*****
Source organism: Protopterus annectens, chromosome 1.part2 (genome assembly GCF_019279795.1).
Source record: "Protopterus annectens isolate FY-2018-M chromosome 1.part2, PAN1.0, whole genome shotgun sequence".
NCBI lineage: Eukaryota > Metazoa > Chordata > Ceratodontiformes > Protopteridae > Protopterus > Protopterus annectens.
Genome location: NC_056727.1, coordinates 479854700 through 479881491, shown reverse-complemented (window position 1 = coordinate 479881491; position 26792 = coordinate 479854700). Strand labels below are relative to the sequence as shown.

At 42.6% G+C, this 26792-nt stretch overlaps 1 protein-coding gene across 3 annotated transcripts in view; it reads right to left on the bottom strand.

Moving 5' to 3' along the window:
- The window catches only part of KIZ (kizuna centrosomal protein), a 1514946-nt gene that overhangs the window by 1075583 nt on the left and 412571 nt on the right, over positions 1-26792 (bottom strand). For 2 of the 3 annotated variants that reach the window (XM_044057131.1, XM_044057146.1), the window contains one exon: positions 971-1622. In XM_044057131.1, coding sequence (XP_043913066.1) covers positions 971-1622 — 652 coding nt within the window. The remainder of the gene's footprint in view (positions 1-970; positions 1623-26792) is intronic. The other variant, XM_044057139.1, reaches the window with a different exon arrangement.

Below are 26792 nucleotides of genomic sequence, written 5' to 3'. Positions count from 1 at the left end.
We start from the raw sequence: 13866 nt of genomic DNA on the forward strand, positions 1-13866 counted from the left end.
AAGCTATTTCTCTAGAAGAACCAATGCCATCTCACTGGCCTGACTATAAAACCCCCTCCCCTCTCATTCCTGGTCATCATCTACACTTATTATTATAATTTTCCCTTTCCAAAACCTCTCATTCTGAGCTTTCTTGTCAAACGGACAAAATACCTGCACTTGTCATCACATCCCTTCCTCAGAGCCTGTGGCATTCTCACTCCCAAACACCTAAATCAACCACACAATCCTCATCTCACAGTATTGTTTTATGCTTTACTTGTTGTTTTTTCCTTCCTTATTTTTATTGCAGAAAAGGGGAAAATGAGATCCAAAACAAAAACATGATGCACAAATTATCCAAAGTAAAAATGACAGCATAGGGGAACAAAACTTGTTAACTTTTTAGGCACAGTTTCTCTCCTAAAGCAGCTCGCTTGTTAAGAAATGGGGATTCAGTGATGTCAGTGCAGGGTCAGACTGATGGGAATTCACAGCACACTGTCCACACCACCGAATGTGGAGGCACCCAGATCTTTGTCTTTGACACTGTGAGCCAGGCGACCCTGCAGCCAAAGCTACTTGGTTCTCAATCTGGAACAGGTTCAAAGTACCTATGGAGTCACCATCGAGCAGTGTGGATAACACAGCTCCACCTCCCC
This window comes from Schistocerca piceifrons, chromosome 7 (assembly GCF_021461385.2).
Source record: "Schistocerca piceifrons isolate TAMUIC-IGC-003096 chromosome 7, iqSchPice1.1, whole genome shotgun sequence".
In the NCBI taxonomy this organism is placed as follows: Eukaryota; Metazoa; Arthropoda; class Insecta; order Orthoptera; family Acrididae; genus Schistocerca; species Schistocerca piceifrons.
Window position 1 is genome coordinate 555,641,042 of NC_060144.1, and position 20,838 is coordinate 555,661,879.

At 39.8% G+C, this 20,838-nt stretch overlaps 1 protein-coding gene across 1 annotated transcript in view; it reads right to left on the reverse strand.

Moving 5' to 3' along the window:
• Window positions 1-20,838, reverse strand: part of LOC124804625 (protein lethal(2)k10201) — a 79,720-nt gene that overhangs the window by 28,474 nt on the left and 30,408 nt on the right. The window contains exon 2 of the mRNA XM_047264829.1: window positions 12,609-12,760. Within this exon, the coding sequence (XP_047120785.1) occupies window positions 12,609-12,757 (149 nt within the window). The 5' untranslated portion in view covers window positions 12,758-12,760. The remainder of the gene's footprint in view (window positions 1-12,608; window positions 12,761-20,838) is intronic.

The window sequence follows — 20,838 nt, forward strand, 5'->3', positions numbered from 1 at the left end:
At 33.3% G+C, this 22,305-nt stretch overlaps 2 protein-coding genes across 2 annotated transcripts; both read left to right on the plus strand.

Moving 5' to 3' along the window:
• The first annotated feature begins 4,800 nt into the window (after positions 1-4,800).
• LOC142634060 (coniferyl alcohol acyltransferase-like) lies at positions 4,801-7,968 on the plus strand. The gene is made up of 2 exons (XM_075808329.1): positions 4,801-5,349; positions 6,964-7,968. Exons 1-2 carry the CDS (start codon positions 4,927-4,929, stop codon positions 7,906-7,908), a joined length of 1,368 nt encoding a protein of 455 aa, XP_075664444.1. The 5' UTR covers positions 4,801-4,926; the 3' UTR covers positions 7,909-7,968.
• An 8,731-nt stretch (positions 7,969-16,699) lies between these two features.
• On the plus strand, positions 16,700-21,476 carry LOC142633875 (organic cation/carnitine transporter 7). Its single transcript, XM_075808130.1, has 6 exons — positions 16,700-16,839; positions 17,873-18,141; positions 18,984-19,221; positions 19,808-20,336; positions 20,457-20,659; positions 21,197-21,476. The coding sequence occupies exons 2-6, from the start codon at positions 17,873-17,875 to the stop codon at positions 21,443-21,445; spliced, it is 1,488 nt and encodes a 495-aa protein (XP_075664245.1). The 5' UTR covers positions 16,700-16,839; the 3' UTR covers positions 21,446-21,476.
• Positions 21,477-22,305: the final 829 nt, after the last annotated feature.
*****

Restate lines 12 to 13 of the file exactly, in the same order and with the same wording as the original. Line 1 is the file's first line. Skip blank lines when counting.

Source record: "Schistocerca piceifrons isolate TAMUIC-IGC-003096 chromosome 7, iqSchPice1.1, whole genome shotgun sequence".
In the NCBI taxonomy this organism is placed as follows: Eukaryota; Metazoa; Arthropoda; class Insecta; order Orthoptera; family Acrididae; genus Schistocerca; species Schistocerca piceifrons.